The most memorable section of the film is the chilling quarter-hour devoted to the apprehension and eventual murder of the Clutter family. Captured in unblinking, neo-documentary detail, it freezes the blood just as they did all those decades ago.
What initially unfolds as an admittedly unimpressive blow-by-blow of the infamous event in question ultimately culminates into an appropriately unnerving look at the disintegration of humanity and the frigid realities of our world's understanding of justice. Richard Brooks's adaptation of Truman Capote's legendary "non-fiction novel" of the same name, "In Cold Blood" — if nothing else — successfully performs one of the more dangerous high-wire acts I've seen a movie try to pull off in quite a while. This is a movie that forces you to not only identify with those who have unspeakable crimes committed against them, but the individuals who commit said crimes. It's a gamble, but in the end, I found myself watching the movie's final moments with a quickened pulse and whitened knuckles. Why? Could it be the cinematography? The commendable acting and dialogue? Or could it be that, in depicting every event with such docudramatic flair, Brooks and Co. really, truly succeed in making you feel like an accomplice to the whole thing? Either way, "In Cold Blood's" final moments will forever haunt me. Time for a shower.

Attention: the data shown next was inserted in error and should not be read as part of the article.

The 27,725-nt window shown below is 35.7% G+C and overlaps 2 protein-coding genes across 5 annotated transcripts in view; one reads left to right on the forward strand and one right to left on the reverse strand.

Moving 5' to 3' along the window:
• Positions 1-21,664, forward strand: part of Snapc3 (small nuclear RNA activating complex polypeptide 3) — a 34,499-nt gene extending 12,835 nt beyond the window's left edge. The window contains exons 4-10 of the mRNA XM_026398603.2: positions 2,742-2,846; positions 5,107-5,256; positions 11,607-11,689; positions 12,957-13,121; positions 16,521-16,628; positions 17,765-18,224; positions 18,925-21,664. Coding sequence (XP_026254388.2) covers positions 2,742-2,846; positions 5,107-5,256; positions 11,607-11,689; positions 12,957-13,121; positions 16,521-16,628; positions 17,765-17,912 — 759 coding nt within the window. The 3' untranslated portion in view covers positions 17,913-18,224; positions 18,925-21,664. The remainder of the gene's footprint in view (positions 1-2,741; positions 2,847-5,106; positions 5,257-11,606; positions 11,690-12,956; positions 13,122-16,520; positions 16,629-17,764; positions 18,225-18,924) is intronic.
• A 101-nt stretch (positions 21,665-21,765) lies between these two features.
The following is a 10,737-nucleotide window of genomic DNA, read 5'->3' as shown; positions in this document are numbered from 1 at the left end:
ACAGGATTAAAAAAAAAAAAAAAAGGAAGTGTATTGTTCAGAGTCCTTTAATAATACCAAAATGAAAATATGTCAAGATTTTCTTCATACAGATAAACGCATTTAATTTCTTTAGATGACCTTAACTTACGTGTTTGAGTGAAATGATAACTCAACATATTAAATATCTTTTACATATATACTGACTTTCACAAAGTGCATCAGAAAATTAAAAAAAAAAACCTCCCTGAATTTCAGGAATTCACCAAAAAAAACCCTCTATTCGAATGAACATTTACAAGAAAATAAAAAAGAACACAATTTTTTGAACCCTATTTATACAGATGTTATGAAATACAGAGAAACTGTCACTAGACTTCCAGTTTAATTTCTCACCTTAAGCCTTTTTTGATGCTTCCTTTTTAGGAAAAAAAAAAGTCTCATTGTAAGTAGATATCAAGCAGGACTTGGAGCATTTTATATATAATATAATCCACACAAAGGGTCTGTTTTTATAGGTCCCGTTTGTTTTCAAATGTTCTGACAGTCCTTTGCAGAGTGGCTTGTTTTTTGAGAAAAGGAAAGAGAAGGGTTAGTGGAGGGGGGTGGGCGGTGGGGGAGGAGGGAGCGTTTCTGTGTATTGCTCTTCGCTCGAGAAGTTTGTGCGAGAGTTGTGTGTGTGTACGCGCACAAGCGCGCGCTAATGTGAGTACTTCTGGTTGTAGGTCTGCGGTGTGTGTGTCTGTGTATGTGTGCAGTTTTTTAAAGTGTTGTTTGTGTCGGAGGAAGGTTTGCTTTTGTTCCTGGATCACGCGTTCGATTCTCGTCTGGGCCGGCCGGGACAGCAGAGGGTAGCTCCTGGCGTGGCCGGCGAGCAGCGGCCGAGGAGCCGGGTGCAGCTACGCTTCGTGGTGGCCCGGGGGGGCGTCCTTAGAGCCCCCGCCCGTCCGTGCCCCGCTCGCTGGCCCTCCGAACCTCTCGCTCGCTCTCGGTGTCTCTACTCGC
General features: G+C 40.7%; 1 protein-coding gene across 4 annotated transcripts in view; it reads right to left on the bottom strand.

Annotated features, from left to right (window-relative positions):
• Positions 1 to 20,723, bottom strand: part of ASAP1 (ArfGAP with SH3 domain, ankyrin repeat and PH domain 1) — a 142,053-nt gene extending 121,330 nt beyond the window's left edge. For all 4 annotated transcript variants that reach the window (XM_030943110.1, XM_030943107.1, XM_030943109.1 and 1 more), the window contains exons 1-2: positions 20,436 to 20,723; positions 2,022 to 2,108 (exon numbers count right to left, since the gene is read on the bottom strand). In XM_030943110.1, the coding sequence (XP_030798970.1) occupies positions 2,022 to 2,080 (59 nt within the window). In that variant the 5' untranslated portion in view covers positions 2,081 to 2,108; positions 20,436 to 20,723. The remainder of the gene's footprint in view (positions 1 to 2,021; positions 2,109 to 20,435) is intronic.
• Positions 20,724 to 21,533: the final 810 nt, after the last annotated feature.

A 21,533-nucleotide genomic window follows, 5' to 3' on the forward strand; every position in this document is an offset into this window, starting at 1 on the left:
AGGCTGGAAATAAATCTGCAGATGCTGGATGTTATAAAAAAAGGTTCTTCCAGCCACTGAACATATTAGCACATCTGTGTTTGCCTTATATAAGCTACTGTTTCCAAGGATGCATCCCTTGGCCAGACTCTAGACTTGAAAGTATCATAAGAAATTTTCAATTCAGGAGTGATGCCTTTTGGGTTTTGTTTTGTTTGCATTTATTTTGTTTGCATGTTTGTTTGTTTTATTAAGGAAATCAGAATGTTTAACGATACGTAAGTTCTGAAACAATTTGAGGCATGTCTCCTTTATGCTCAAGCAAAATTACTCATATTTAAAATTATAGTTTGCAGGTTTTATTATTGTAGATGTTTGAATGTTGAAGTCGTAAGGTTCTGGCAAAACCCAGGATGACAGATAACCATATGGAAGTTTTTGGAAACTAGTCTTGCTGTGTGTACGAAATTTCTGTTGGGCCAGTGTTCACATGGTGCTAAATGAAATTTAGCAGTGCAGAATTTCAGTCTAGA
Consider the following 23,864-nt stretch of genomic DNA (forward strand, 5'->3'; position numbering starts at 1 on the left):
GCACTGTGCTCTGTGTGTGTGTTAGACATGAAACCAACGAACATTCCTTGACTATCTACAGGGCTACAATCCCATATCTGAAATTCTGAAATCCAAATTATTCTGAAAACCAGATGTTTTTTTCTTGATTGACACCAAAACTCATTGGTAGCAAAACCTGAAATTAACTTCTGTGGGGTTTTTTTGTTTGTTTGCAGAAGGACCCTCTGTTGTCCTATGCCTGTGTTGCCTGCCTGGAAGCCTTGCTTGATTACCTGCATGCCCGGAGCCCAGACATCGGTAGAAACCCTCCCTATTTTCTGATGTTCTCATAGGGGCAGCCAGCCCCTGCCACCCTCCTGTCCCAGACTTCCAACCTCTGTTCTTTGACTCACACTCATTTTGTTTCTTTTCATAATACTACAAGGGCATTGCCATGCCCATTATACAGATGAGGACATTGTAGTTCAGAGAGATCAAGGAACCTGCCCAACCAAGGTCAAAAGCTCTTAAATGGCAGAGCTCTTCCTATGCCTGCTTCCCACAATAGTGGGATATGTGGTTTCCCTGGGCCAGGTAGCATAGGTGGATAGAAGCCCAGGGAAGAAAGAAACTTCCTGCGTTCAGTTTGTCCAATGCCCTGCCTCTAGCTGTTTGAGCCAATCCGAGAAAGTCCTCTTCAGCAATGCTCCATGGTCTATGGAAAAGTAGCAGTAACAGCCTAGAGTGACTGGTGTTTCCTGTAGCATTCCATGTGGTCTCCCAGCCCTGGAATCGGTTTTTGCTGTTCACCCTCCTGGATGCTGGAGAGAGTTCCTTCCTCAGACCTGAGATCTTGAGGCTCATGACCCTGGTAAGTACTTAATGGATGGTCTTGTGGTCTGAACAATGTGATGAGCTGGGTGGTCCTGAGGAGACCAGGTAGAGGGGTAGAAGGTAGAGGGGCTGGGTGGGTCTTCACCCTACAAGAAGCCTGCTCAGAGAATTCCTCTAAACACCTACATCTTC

The raw appeal of Truman Capote's "In Cold Blood" is lost to a movie that is, to be honest, boring. It's not bad, per se; it just drags along, plot point by plot point, without offering much insight into the tragedy or the characters. It's not a disaster, but Hollywood could have done better. I will award points to the movie for going outside the "movie norm" at the time and adding more thematic elements, being the first film to say "****" in a dialogue.